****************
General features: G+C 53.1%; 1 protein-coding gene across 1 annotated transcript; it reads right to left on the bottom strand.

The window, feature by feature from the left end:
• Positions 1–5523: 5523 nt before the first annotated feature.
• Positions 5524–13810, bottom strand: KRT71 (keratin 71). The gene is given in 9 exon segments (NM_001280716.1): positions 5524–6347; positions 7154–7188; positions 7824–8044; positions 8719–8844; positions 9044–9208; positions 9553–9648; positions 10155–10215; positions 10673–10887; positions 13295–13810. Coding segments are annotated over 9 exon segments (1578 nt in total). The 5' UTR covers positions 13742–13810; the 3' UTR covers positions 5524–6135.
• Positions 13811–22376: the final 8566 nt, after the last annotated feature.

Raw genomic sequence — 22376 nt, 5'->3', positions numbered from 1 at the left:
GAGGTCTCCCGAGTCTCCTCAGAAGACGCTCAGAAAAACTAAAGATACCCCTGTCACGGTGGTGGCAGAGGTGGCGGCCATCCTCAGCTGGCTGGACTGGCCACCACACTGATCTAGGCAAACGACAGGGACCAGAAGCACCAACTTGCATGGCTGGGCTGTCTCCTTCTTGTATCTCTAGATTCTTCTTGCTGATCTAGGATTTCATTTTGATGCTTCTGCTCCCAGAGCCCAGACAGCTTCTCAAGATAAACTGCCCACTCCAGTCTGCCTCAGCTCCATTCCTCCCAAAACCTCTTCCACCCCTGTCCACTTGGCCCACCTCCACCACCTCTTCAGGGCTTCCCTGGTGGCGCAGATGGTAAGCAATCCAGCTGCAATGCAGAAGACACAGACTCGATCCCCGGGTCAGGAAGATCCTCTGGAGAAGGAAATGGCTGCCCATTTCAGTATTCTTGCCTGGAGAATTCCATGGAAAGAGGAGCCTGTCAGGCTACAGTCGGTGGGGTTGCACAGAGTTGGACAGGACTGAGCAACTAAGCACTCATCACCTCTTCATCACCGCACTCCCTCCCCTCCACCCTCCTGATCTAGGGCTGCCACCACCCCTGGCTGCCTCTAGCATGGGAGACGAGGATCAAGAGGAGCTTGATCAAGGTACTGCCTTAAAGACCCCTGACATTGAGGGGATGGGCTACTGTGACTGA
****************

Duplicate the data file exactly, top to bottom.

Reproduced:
General features: G+C 53.1%; 1 protein-coding gene across 1 annotated transcript; it reads right to left on the bottom strand.

The window, feature by feature from the left end:
• Positions 1–5523: 5523 nt before the first annotated feature.
• Positions 5524–13810, bottom strand: KRT71 (keratin 71). The gene is given in 9 exon segments (NM_001280716.1): positions 5524–6347; positions 7154–7188; positions 7824–8044; positions 8719–8844; positions 9044–9208; positions 9553–9648; positions 10155–10215; positions 10673–10887; positions 13295–13810. Coding segments are annotated over 9 exon segments (1578 nt in total). The 5' UTR covers positions 13742–13810; the 3' UTR covers positions 5524–6135.
• Positions 13811–22376: the final 8566 nt, after the last annotated feature.

Raw genomic sequence — 22376 nt, 5'->3', positions numbered from 1 at the left:
GAGGTCTCCCGAGTCTCCTCAGAAGACGCTCAGAAAAACTAAAGATACCCCTGTCACGGTGGTGGCAGAGGTGGCGGCCATCCTCAGCTGGCTGGACTGGCCACCACACTGATCTAGGCAAACGACAGGGACCAGAAGCACCAACTTGCATGGCTGGGCTGTCTCCTTCTTGTATCTCTAGATTCTTCTTGCTGATCTAGGATTTCATTTTGATGCTTCTGCTCCCAGAGCCCAGACAGCTTCTCAAGATAAACTGCCCACTCCAGTCTGCCTCAGCTCCATTCCTCCCAAAACCTCTTCCACCCCTGTCCACTTGGCCCACCTCCACCACCTCTTCAGGGCTTCCCTGGTGGCGCAGATGGTAAGCAATCCAGCTGCAATGCAGAAGACACAGACTCGATCCCCGGGTCAGGAAGATCCTCTGGAGAAGGAAATGGCTGCCCATTTCAGTATTCTTGCCTGGAGAATTCCATGGAAAGAGGAGCCTGTCAGGCTACAGTCGGTGGGGTTGCACAGAGTTGGACAGGACTGAGCAACTAAGCACTCATCACCTCTTCATCACCGCACTCCCTCCCCTCCACCCTCCTGATCTAGGGCTGCCACCACCCCTGGCTGCCTCTAGCATGGGAGACGAGGATCAAGAGGAGCTTGATCAAGGTACTGCCTTAAAGACCCCTGACATTGAGGGGATGGGCTACTGTGACTGA